Netflix wants to have it all: prestige television dramas, Oscar-winning documentaries, and passion projects from some of the most celebrated directors of our time, just to name a few of the things the company spent approximately $13 billion on this year. But Roma aside, the real treat of using the streamer in December is luxuriating yourself in all of its new, primarily cheesy Christmas offerings.
As Netflix has continued to expand its original content arm, so too has it inflated the works that reside within the Netflix Christmas Universe. You’ve probably heard about some of these projects, or at least seen the company publicly shade their own users for their unrepentant enthusiasm for some of the holiday offerings. But for those who want to know what kind of Christmas-themed programming the streamer has embraced, here is a handy guide to the NCU (that would be the Netflix Christmas Universe—not to be confused with the Narcos Extended Universe, also on Netflix, the only commonality there being white powder).
The TV Holiday Specials
Netflix didn’t invent the television holiday special, but it has taken this longtime staple of network television and made it part of their expansive library. Technically, the first noteworthy instance of a Netflix holiday TV special came at the tail end of 2016, when enough fans clamored for closure to the cancelled sci-fi series Sense8 that the streamer eventually released a two-hour special finale. That finale, “Holiday Special,” was, as The A.V. Club wrote in their review, “the most Sense8 to ever Sense8,” which sounds like a good thing?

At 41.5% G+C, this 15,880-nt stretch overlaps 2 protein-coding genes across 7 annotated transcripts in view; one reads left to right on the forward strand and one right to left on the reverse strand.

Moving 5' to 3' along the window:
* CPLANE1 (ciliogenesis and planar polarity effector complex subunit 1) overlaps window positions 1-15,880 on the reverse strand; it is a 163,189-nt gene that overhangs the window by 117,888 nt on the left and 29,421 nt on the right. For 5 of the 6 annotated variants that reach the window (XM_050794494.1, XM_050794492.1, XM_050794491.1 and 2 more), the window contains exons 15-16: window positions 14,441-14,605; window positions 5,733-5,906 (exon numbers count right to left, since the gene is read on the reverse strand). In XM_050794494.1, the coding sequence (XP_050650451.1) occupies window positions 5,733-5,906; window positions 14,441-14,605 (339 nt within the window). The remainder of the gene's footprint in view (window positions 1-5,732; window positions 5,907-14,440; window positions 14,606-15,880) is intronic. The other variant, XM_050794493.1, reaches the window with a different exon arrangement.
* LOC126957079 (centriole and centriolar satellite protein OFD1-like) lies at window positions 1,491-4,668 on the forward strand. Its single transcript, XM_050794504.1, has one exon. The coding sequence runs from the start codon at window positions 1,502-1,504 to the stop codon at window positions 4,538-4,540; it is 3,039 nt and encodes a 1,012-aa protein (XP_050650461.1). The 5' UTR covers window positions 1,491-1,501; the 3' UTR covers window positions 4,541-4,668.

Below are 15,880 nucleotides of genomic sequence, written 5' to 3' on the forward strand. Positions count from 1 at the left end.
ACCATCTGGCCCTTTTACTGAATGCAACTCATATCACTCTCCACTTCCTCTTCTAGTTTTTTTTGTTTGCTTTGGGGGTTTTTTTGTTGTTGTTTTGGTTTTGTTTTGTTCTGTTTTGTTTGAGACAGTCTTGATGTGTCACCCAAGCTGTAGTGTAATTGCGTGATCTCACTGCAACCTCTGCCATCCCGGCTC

This year, two very different Netflix Originals got the holiday special treatment: Neo Yokio and Chilling Adventures of Sabrina. Neo Yokio: Pink Christmas is a follow-up for the eccentric Ezra Koenig anime that boasts an all-star voice cast, including but not limited to: Jaden Smith, Susan Sarandon, Jude Law, Jamie Foxx, Desus Nice, and The Kid Mero. With the Pink Christmas one-hour special, the series—which in its first season focused on playboy exorcist Kaz Kaan, voiced by Smith, in a metropolis that was equal parts New York and Tokyo—takes aim at Christmas consumerism in a manner that, if you’re on Koenig’s wavelength, is dryly clever and occasionally gut-bustingly hilarious. (At one point, when someone is shopping for a potential gift, it’s revealed there is a limited-edition Domino’s Pizza Rolex.) The biggest bachelors of Neo Yokio, always ranked atop an ever-shifting leaderboard in Times Square, compete in a Secret Santa gift exchange on broadcast television—complemented by overly ecstatic color commentary. Pink Christmas certainly isn’t a prototypical Christmas special—“Fuck material goods!” becomes a rallying cry halfway through the episode, even though the character who coined the phrase is just trying to promote his podcast—but as the defining (only?) satire of both capitalism and hypebeast culture, it’s worth the quirky ride.